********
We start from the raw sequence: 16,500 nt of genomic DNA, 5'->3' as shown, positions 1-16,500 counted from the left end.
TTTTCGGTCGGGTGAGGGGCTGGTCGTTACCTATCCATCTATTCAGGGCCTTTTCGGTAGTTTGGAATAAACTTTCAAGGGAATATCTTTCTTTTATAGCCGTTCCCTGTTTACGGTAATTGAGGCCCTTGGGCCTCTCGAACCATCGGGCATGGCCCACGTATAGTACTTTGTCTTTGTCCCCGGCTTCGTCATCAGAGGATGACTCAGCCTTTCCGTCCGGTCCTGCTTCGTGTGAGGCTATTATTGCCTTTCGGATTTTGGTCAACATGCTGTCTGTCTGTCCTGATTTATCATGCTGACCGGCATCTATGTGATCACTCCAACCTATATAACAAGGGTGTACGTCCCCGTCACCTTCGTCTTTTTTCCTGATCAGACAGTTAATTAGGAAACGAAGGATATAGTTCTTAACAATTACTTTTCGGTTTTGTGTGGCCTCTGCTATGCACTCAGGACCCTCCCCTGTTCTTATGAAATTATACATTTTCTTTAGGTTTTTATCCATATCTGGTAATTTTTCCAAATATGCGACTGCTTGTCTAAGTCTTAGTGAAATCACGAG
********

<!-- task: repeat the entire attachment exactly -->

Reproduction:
We start from the raw sequence: 16,500 nt of genomic DNA, 5'->3' as shown, positions 1-16,500 counted from the left end.
TTTTCGGTCGGGTGAGGGGCTGGTCGTTACCTATCCATCTATTCAGGGCCTTTTCGGTAGTTTGGAATAAACTTTCAAGGGAATATCTTTCTTTTATAGCCGTTCCCTGTTTACGGTAATTGAGGCCCTTGGGCCTCTCGAACCATCGGGCATGGCCCACGTATAGTACTTTGTCTTTGTCCCCGGCTTCGTCATCAGAGGATGACTCAGCCTTTCCGTCCGGTCCTGCTTCGTGTGAGGCTATTATTGCCTTTCGGATTTTGGTCAACATGCTGTCTGTCTGTCCTGATTTATCATGCTGACCGGCATCTATGTGATCACTCCAACCTATATAACAAGGGTGTACGTCCCCGTCACCTTCGTCTTTTTTCCTGATCAGACAGTTAATTAGGAAACGAAGGATATAGTTCTTAACAATTACTTTTCGGTTTTGTGTGGCCTCTGCTATGCACTCAGGACCCTCCCCTGTTCTTATGAAATTATACATTTTCTTTAGGTTTTTATCCATATCTGGTAATTTTTCCAAATATGCGACTGCTTGTCTAAGTCTTAGTGAAATCACGAG